I was reading a book on deep learning [1] and came across an equation like this:

$$ C_{i,j} = A_{i,j} + b_{j} $$

This is an equation for showing how an addition of a matrix and a vector is done. But I think instead of $b_j$ it should be $b_i$ since vectors doesn't have a $j$ index. Please tell me if I am wrong and why? Thanks.

Quote from the book:

In the context of deep learning, we also use some less conventional notation.

We allow the addition of matrix and a vector, yielding another matrix $$C = A + b$$ where $ C_{i,j} = A_{i,j} + b_{j} $. In other words, the vector $b$ is added to each row of the matrix. This shorthand eliminates the need to define a matrix with $b$ copied into each row before doing the addition. This implicit copying of $b$ to many locations is called broadcasting.

[1] Goodfellow, Ian; Bengio, Yoshua; Courville, Aaron, Deep learning, Adaptive Computation and Machine Learning. Cambridge, MA: MIT Press (ISBN 978-0-262-03561-3/hbk; 978-0-262-33743-4/ebook). xxii, 775 p. (2016). ZBL1373.68009. Free Online Version and Errata on https://www.deeplearningbook.org

  • $\begingroup$ You can't add a matrix and a vector. Either you are misunderstanding what the author is saying, or else the author was drunk. $\endgroup$ Jan 28, 2022 at 11:38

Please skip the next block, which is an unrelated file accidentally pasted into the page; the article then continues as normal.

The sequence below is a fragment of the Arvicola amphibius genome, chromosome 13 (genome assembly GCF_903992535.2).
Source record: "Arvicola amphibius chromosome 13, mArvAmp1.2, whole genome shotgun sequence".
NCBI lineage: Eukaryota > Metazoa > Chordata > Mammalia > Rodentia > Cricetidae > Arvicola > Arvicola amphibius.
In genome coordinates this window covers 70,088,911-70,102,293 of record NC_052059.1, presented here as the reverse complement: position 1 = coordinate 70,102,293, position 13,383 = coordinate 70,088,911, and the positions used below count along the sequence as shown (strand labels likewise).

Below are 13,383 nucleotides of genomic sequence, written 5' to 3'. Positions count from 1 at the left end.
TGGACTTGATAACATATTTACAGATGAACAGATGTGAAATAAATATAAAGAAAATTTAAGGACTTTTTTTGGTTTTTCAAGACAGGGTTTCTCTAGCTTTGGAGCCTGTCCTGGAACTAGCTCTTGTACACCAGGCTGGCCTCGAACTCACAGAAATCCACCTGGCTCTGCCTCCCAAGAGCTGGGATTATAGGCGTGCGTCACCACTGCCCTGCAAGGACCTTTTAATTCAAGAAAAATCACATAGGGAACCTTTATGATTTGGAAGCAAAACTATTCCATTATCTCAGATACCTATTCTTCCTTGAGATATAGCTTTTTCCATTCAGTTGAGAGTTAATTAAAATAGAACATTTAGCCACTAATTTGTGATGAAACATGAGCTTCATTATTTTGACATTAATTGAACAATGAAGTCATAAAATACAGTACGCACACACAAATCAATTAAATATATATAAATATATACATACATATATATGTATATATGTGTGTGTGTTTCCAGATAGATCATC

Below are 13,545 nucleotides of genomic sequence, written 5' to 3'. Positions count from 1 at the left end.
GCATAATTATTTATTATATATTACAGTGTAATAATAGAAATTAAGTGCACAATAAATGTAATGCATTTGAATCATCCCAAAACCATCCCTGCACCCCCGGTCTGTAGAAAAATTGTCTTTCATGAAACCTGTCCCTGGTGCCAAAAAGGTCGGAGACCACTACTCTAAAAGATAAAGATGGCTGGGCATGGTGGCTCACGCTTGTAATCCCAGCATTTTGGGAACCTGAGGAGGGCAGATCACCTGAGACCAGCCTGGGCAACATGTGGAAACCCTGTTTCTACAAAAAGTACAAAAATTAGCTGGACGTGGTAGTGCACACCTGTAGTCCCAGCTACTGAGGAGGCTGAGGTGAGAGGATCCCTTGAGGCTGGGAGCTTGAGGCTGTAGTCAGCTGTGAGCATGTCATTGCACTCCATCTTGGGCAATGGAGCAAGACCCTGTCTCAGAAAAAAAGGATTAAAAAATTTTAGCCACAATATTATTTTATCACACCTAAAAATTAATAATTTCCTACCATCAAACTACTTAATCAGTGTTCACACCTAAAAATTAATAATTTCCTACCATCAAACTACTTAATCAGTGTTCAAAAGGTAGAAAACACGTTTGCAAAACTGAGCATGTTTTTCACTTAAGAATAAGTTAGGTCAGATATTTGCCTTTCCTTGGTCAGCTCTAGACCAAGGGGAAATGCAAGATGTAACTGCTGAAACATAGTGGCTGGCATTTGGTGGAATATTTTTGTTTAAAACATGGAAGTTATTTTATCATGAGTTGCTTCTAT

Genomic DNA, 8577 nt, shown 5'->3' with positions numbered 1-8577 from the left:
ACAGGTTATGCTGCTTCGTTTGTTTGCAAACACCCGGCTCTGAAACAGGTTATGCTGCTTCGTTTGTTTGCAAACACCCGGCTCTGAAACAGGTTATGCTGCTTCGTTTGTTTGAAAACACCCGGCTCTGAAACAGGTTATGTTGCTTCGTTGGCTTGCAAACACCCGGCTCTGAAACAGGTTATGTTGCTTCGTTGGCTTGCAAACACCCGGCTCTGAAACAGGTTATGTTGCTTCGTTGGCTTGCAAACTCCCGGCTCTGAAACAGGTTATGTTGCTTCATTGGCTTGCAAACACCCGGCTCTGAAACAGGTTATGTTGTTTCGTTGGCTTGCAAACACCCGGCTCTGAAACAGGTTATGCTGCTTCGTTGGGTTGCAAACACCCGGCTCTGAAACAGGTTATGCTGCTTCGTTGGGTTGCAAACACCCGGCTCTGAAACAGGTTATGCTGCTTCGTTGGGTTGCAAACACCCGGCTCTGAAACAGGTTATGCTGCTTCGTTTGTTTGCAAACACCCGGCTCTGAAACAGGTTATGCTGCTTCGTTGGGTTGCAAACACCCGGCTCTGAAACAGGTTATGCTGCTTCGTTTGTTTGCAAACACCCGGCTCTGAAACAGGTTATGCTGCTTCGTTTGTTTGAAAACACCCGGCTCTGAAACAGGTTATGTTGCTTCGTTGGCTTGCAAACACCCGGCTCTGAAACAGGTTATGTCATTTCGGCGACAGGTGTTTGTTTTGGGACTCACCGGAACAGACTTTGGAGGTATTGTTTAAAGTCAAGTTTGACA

• 1
    $\begingroup$ Can you provide more context for the statement in the book so we can try and understand the intent? $\endgroup$ Jan 28, 2022 at 11:53
  • $\begingroup$ As I mentioned in the question this is a deep learning book. It says "We allow the addition of matrix and a vector" so this addition is under scope of the deep learning field. If you curious about how addition of matrix and a vector is possible, you can check the "MIT Deep Learning Book" by Ian Goodfellow, Yoshua Bengio and Aaron Courville. @GerryMyerson $\endgroup$ Jan 28, 2022 at 11:59
  • $\begingroup$ I edited it @GrapefruitIsAwesome $\endgroup$ Jan 28, 2022 at 12:03
  • 2
    $\begingroup$ The index $j$ in $b_j$ just refers to the fact that you are adding the $j$-th entry of $b$ to the $j$-th column of $A$. Therefore the number of columns in $A$ should be the same as the number of entries in $b$. $\endgroup$ Jan 28, 2022 at 12:18

1 Answer 1


I suspect that the author is thinking in Python. The proper matrix notation would be $$ {\bf C} = {\bf A} + {\bf 1} {\bf b}^\top $$

  • $\begingroup$ Pardon my confusion, but is this what the author meant? Maybe I misunderstand but the identity multiplied by the vector is either just the diagonal (which does not add all of b to each row) or you mean some other product which I'm unfamiliar with - an outer product here may result in a matrix which is too large for component-wise addition. Help? $\endgroup$
    – SubSevn
    Mar 8, 2023 at 4:29
  • $\begingroup$ Ahhh is this an outer product between a column of 1's and $\textbf{b}^T$ then? $\endgroup$
    – SubSevn
    Mar 8, 2023 at 4:49
  • 1
    $\begingroup$ @SubSevn Replying to the 2nd comment, yes, that is correct. $\endgroup$ Mar 8, 2023 at 6:22

You must log in to answer this question.

Not the answer you're looking for? Browse other questions tagged .